Glory to the Father and to the Son and to the Holy Spirit. Open to me the doors of repentance, O Life-Giver, for my spirit rises early to pray towards Thy holy temple, bearing the temple of my body all defiled.* But in Thy compassion, purify me by the loving kindness of Thy mercy. Now and ever and unto ages of ages. Amen.

Lead me on the paths of salvation, O Mother of God, for I have profaned my soul with shameful sins and have wasted my life in laziness. But by your intercessions, deliver me from all impurity.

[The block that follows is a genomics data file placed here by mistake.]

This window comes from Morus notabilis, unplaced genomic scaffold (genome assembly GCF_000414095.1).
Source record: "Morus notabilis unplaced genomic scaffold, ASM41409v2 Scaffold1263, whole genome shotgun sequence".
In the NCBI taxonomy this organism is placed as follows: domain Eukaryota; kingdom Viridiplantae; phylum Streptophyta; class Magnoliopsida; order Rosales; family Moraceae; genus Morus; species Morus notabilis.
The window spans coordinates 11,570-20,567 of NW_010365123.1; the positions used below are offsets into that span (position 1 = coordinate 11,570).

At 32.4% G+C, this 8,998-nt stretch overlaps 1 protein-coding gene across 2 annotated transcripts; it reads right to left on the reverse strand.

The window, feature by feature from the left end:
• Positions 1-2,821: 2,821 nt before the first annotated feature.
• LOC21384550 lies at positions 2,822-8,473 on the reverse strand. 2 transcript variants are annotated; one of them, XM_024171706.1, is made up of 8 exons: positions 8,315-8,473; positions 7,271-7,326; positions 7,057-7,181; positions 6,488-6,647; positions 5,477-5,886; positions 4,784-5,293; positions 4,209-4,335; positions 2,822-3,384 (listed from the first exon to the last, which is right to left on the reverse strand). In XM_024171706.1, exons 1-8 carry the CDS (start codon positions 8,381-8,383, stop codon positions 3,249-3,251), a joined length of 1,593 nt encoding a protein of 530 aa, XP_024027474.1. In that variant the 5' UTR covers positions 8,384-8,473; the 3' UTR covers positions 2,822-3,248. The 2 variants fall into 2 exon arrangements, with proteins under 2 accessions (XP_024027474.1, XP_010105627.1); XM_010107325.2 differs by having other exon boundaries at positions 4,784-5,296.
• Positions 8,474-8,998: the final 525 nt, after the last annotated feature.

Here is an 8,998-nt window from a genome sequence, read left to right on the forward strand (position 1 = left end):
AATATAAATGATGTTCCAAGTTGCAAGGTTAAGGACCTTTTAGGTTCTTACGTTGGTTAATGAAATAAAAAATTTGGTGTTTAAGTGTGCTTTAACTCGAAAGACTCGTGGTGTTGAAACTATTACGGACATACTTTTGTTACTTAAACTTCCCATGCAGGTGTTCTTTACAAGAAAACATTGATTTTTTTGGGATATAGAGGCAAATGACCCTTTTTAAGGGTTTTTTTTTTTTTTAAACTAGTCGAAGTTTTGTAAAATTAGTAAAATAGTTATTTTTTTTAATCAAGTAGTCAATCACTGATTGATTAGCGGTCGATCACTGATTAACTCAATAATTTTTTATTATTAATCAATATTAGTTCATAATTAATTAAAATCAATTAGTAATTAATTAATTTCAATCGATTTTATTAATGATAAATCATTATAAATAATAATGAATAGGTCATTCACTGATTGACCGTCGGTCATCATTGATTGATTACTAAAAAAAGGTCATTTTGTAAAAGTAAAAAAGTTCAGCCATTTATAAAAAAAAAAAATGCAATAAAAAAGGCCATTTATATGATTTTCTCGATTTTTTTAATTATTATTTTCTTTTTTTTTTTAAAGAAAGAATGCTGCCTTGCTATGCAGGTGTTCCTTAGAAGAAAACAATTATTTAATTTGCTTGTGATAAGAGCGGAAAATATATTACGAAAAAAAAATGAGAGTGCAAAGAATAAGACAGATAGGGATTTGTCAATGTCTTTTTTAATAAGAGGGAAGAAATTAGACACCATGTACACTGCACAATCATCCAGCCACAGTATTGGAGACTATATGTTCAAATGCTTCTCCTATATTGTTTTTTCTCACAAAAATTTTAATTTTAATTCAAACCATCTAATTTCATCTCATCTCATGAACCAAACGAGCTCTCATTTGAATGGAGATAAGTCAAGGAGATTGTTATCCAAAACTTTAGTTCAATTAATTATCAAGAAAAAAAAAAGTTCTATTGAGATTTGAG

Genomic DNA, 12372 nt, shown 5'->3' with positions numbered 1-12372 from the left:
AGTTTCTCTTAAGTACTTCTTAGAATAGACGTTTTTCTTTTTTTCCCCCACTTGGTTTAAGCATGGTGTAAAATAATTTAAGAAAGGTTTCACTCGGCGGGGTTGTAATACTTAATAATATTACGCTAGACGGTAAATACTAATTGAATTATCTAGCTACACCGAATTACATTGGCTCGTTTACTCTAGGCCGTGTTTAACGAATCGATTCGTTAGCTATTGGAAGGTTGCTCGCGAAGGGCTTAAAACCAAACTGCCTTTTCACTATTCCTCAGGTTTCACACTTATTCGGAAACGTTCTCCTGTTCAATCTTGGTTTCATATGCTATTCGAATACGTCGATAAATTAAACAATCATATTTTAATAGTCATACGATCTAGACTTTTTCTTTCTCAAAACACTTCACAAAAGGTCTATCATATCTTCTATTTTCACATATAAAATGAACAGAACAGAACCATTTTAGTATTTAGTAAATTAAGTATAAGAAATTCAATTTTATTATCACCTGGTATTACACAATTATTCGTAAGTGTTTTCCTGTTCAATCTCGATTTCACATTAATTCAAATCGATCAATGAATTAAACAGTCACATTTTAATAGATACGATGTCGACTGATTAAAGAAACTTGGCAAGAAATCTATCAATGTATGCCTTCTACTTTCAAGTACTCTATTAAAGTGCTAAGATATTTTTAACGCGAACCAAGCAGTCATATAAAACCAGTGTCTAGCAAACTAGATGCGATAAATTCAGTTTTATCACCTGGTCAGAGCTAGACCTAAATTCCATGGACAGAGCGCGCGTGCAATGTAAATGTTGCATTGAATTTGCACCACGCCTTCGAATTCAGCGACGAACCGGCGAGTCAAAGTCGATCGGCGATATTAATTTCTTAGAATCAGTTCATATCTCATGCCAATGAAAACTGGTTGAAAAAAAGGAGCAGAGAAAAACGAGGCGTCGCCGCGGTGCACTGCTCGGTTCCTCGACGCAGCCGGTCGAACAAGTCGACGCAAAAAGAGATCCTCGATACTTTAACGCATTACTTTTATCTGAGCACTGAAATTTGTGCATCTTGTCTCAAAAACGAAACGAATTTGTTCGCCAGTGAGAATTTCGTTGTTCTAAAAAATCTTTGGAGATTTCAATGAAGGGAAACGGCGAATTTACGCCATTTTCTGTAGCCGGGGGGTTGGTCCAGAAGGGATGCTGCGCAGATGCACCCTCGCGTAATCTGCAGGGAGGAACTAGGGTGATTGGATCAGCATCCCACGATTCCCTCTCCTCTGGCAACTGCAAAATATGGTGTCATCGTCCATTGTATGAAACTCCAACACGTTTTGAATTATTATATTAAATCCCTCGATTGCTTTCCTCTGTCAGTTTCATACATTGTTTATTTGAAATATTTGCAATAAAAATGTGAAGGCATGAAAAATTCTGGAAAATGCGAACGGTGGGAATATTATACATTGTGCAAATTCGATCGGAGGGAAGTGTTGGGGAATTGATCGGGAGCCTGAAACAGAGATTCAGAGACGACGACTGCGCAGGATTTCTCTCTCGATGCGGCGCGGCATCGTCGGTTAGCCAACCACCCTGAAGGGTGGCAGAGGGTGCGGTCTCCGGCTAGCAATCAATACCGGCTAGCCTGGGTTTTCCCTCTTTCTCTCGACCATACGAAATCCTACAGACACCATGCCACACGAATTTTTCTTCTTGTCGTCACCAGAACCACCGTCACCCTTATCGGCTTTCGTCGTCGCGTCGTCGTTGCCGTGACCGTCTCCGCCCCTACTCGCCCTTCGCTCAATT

Have mercy on me, O God, according to Thy great mercy, and according to the multitude of Thy compassions, blot out my transgressions. When I think of the many evil things I have done, wretch that I am, I tremble at the fearful day of judgment, but trusting in Thy loving kindness, like David, I cry to Thee:
Have mercy on me, O God.

Have mercy on me, O God.

Have mercy on me, O God,

according to Thy great mercy.


*Some of the words in this hymn can sound Jansenistic and self-hating, but the Eastern Churches emphasize the reality of our sinfulness together with the infinitely greater reality of God’s mercy. This mercy they see, not only as forgiveness but also as a continual outpouring of God’s infinite, unconditional, all-powerful love.

Of course, the Latin Rite Church, too, teaches this, though it centers on it less, and to live in continual awareness of our sinfulness and God’s mercy is to live in peace and freedom.